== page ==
Why You Need a Rebrand

Even before I launched a branding agency, I consulted, crafted and evaluated brands fairly regularly. The inquiry would usually be framed with some level of nervous self protection and trepidation with the curious business owner just wanting me to to tell them how it “looked.”

But I needed to know how it “worked.”

How is your brand working? If this question sounds strange it’s because brand architects think about brands differently than most business owners. Most business owners think their brand is their logo, look and design: it’s what’s on the front of their card, on their letterhead, company uniforms and packaging. But that’s only a part of the picture.

What if I told you your brand was more important than your product, your percentage, your price, your packaging, your program or your process?

Your Brand is every thought, emotion and assumption a client, customer or colleague has about your organization.

Before you start to think this is only a sales pitch, let me give you some backstory. I’ve been fascinated with brands for as long as I can remember. In the 90’s, I fell in love with a shoe company who captured the lives of real life super heroes like Bo Jackson and Michael Jordan. I’ve whispered “Just Do It.” before any number of well, or poorly, calculated life changes. I’m a sucker for a great story and I get chills when a company I’m loyal to does something that reinforces my choice to be loyal to them. When they engage in the community or define their values in a tangible way, that strengthens the bond between me and that organization. I see the world through the intentions of others — and I invest up until the point I feel their intentions are worth of my trust.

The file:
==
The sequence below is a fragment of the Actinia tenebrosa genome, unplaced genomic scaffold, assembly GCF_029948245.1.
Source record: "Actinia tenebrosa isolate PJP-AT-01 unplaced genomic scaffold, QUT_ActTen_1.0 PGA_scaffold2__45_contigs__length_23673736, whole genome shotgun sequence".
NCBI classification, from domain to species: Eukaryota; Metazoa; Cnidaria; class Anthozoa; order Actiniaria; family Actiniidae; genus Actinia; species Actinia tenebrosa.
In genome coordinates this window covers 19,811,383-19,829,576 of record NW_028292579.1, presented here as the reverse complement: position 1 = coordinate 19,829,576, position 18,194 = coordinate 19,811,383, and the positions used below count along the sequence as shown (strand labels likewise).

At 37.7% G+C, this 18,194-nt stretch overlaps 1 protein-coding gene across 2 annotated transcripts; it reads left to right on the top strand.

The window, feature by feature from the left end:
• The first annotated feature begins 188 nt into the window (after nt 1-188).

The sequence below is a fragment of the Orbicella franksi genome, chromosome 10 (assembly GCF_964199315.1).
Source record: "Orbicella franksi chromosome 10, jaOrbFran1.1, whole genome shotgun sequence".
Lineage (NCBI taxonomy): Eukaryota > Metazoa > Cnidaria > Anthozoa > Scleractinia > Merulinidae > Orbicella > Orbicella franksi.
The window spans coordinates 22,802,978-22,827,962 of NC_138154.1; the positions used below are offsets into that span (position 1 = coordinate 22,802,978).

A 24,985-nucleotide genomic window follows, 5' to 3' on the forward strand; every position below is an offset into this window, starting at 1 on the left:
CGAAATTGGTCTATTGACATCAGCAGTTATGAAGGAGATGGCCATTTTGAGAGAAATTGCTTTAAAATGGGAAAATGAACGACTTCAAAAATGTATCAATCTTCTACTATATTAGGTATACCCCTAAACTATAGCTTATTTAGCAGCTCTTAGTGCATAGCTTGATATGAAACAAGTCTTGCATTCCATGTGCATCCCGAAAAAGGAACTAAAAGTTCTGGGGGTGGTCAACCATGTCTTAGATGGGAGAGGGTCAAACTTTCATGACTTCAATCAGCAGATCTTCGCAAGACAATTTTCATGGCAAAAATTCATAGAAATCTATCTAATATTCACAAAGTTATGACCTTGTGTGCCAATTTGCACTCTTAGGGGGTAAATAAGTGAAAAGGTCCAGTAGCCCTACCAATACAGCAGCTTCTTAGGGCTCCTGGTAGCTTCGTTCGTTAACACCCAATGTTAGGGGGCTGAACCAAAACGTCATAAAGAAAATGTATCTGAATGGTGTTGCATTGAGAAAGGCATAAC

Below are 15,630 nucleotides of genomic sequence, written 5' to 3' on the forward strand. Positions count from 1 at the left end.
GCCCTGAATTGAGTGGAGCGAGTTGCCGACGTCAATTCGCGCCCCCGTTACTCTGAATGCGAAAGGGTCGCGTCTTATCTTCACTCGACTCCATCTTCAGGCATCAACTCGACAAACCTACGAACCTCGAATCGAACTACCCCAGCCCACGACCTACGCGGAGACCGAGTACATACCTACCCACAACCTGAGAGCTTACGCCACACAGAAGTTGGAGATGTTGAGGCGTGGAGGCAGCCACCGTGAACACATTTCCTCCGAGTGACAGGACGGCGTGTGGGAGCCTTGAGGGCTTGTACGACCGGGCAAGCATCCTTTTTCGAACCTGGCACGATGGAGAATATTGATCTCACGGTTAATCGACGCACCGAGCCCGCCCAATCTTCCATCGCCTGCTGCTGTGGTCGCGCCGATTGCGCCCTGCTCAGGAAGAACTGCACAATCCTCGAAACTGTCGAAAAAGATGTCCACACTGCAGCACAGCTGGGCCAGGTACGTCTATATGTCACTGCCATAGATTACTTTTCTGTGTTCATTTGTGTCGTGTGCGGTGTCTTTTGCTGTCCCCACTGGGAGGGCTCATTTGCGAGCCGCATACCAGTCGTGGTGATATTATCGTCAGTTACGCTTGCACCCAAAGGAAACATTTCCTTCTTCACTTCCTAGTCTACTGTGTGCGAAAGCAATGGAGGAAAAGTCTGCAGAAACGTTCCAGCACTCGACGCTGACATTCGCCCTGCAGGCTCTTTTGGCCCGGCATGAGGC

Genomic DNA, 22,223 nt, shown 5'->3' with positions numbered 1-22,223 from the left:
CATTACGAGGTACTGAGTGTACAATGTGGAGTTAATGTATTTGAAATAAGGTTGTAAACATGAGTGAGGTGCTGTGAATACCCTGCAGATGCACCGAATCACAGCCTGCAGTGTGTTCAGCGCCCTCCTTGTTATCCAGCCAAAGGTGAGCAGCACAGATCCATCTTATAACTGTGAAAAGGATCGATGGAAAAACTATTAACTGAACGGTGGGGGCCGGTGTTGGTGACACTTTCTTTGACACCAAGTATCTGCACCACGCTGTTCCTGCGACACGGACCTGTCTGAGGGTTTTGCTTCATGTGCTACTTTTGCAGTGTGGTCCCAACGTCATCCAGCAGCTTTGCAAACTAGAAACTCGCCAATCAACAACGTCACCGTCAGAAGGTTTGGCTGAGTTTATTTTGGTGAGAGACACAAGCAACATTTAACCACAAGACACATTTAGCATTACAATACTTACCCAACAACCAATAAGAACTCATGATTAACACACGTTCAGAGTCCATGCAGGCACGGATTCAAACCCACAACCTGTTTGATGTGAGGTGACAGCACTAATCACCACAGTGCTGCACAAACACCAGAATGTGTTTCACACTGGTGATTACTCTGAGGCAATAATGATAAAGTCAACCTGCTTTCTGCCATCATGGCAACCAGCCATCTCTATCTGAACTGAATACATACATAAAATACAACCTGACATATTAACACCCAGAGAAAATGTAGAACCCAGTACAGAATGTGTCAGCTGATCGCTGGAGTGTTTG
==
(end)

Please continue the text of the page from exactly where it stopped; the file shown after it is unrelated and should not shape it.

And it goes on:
I’ve built a career building brands and developing strategy for organizations that I love. While I won’t give away my entire process here, I’ll give you this tidbit:

First, build a strategy. Then build a logo.

Treat your brand development like your wedding vows. What promises are you willing to make? How will your company keep from deviating from these promises? What will be the results of my commitment to you? If you can honestly answer these questions and be led by your responses, you’re on your way to building a competent strategy. Let your look and feel flow from your strategy, not the other way around.

If you’re wondering in it’s time for a re-brand, here’s a few questions to ask yourself:

  • Do you struggle recalling your company’s values, vision, tag lines or guiding principles?

  • Is reduced cost your client’s primary concern when considering your services?

  • Do you have a great idea — in your head only?

  • Do you rely on repeat business but struggle getting referrals or brand new clients?

  • Do your customers engage, but not embrace your product or experience?

If you answered yes to one or more of these questions, you’re probably due for a brand evaluation. If you’re considering it, especially if you’re a start-up or launching out on your own, you’ll be tempted to go to any number of do-it-yourself websites where you spend $5 to get a logo that looks stamped out, reflects nouns strategy, is devoid of personality and means nothing. You’d be better served investing in the future of your company and crafting a solid foundation from which to grow. Trust me, there’s more value in getting your brand to work well than for you to think it looks good.

Feel free to contact me if you’re interested in talking through your brand’s impact or lack thereof. Black Roses specializes in helping hard to brand organizations develop strategies to be successful. We also make good looking logos, if necessary.

Dex Alexander